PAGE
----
Two dozen new palms An astounding 24 new species of palm feature on the list. Some are enormous forest canopy trees, such as the 25m tall Cyrtostachys bakeri, discovered by Royal Botanic Gardens, Kew palm expert Dr Bill Baker in Papua New Guinea, but most are slender, elegant palms from the rainforest undergrowth. Twenty of the new palms come from Madagascar, which is home to 188 palm species. "After 20 years of research, we're still finding new species in Madagascar," says Dr Baker. "A half of all known Madagascar palms have been discovered by Kew botanists." Less than 10% of Madagascar's original vegetation remains and a further 200,000-300,000 hectares of forest are destroyed every year. As a result, 90% of Madagascar's palms, including all of the 20 new species, are threatened with extinction because of habitat loss and destruction of palms for the numerous useful products that they provide, such as food and construction materials. Some are incredibly rare; for example, fewer than 10 individuals of one of the new species, Dypsis humilis, were found in a single forest patch used heavily by local people for timber. Innovative conservation strategies involving local communities are needed to save these species. This approach has been effectively employed for the conservation of the 'suicide palm', Tahina spectabilis, discovered in Madagascar by a collaborative team led from the Royal Botanic Gardens, Kew in 2007.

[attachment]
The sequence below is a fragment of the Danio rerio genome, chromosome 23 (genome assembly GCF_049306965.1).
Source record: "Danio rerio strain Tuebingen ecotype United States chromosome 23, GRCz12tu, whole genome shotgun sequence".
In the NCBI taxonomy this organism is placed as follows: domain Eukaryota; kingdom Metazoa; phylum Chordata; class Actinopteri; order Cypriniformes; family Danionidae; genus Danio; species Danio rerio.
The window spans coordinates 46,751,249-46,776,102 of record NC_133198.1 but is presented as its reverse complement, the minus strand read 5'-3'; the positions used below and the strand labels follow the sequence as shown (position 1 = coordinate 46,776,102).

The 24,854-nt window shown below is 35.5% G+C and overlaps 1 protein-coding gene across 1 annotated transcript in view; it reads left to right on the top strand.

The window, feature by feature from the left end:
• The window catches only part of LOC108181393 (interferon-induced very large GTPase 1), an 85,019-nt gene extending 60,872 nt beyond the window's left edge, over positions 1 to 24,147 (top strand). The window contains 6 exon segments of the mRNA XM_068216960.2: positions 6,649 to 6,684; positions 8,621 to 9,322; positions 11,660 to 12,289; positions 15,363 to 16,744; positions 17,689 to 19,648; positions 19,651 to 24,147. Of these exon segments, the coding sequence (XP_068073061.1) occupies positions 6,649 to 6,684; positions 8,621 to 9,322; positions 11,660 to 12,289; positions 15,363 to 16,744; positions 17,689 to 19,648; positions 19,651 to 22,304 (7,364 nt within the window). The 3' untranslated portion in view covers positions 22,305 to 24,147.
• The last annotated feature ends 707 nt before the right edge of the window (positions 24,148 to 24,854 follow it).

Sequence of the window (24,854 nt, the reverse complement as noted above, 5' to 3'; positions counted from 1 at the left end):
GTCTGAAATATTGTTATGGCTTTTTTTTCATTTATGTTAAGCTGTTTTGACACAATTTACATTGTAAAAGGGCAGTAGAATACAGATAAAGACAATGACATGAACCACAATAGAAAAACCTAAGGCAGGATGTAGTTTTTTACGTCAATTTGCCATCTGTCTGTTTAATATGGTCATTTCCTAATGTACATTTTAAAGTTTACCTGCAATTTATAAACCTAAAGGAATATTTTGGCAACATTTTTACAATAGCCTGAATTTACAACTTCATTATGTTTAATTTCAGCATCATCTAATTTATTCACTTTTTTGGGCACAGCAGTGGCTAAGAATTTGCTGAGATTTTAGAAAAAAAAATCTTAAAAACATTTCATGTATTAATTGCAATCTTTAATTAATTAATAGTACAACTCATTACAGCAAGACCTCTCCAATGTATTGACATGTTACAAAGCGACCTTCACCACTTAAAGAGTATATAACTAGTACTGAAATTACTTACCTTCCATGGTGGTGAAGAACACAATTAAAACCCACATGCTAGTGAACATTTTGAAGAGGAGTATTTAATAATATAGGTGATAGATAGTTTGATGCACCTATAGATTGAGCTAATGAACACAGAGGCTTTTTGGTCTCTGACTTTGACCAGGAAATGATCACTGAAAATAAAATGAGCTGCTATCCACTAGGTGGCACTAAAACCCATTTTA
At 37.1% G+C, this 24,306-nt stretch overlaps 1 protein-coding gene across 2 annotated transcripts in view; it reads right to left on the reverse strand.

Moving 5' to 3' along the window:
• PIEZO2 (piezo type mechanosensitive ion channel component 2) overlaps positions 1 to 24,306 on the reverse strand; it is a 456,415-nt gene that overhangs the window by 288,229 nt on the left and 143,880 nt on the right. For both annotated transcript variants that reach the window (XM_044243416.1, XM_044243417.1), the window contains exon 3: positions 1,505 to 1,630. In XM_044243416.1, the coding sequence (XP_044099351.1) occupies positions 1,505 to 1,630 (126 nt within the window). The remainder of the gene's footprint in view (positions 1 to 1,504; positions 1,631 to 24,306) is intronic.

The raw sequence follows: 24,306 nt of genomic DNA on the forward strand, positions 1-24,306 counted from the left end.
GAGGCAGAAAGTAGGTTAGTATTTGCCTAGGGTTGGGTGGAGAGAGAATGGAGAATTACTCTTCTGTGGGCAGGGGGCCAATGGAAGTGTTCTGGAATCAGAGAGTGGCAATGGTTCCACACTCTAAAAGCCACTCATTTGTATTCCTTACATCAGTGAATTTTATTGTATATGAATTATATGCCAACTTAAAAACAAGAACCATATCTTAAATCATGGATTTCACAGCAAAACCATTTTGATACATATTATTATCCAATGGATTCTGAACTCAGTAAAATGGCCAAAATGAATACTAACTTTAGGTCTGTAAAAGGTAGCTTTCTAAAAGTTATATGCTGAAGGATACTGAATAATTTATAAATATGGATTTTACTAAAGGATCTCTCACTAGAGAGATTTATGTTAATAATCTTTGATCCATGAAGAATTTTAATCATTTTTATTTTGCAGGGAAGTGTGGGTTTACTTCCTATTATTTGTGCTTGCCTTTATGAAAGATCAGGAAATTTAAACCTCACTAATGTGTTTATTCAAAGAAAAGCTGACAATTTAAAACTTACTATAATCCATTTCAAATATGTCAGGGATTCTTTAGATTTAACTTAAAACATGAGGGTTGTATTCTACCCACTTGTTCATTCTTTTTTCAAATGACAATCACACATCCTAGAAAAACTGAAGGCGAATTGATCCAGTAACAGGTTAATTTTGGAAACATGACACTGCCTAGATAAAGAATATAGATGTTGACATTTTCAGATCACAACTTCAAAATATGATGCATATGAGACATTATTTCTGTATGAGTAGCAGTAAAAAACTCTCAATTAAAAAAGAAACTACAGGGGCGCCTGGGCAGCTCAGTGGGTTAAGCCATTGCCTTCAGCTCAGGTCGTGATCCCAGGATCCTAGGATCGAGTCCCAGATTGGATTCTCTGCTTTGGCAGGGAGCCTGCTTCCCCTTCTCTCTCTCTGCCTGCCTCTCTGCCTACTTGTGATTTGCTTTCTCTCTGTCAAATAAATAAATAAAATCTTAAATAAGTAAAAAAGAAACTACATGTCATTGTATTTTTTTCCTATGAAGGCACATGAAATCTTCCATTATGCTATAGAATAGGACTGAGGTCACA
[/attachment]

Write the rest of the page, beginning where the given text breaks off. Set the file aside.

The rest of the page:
|Contact: Bronwyn Friedlander|
Royal Botanic Gardens Kew